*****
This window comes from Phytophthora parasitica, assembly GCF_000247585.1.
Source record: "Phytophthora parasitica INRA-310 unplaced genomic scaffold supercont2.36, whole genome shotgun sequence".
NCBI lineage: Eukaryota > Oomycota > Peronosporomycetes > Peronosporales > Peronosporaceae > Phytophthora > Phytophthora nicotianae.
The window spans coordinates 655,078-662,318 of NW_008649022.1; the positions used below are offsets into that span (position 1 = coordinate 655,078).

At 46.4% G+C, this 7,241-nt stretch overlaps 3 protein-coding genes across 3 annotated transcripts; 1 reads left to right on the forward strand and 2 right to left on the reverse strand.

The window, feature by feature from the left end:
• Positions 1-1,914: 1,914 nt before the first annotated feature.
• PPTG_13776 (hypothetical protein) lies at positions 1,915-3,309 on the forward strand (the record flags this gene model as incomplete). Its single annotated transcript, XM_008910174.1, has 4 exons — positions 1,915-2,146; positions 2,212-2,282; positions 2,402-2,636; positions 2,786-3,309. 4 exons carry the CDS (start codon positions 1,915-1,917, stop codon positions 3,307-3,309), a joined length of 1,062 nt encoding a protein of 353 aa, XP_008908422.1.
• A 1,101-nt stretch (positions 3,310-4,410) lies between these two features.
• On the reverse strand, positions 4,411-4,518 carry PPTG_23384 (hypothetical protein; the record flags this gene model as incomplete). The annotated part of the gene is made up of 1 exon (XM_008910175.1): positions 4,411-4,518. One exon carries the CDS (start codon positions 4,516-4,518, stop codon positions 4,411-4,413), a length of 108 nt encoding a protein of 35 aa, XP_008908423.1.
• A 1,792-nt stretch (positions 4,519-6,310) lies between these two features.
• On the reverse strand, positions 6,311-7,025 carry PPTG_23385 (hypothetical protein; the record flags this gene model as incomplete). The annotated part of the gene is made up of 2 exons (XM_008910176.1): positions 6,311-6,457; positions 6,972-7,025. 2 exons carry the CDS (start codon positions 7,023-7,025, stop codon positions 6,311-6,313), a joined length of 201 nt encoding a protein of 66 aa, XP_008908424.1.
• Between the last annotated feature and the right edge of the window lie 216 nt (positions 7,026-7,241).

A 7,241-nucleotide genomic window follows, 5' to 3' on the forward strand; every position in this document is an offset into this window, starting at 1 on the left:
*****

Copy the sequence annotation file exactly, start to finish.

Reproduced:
This window comes from Phytophthora parasitica, assembly GCF_000247585.1.
Source record: "Phytophthora parasitica INRA-310 unplaced genomic scaffold supercont2.36, whole genome shotgun sequence".
NCBI lineage: Eukaryota > Oomycota > Peronosporomycetes > Peronosporales > Peronosporaceae > Phytophthora > Phytophthora nicotianae.
The window spans coordinates 655,078-662,318 of NW_008649022.1; the positions used below are offsets into that span (position 1 = coordinate 655,078).

At 46.4% G+C, this 7,241-nt stretch overlaps 3 protein-coding genes across 3 annotated transcripts; 1 reads left to right on the forward strand and 2 right to left on the reverse strand.

The window, feature by feature from the left end:
• Positions 1-1,914: 1,914 nt before the first annotated feature.
• PPTG_13776 (hypothetical protein) lies at positions 1,915-3,309 on the forward strand (the record flags this gene model as incomplete). Its single annotated transcript, XM_008910174.1, has 4 exons — positions 1,915-2,146; positions 2,212-2,282; positions 2,402-2,636; positions 2,786-3,309. 4 exons carry the CDS (start codon positions 1,915-1,917, stop codon positions 3,307-3,309), a joined length of 1,062 nt encoding a protein of 353 aa, XP_008908422.1.
• A 1,101-nt stretch (positions 3,310-4,410) lies between these two features.
• On the reverse strand, positions 4,411-4,518 carry PPTG_23384 (hypothetical protein; the record flags this gene model as incomplete). The annotated part of the gene is made up of 1 exon (XM_008910175.1): positions 4,411-4,518. One exon carries the CDS (start codon positions 4,516-4,518, stop codon positions 4,411-4,413), a length of 108 nt encoding a protein of 35 aa, XP_008908423.1.
• A 1,792-nt stretch (positions 4,519-6,310) lies between these two features.
• On the reverse strand, positions 6,311-7,025 carry PPTG_23385 (hypothetical protein; the record flags this gene model as incomplete). The annotated part of the gene is made up of 2 exons (XM_008910176.1): positions 6,311-6,457; positions 6,972-7,025. 2 exons carry the CDS (start codon positions 7,023-7,025, stop codon positions 6,311-6,313), a joined length of 201 nt encoding a protein of 66 aa, XP_008908424.1.
• Between the last annotated feature and the right edge of the window lie 216 nt (positions 7,026-7,241).

A 7,241-nucleotide genomic window follows, 5' to 3' on the forward strand; every position in this document is an offset into this window, starting at 1 on the left: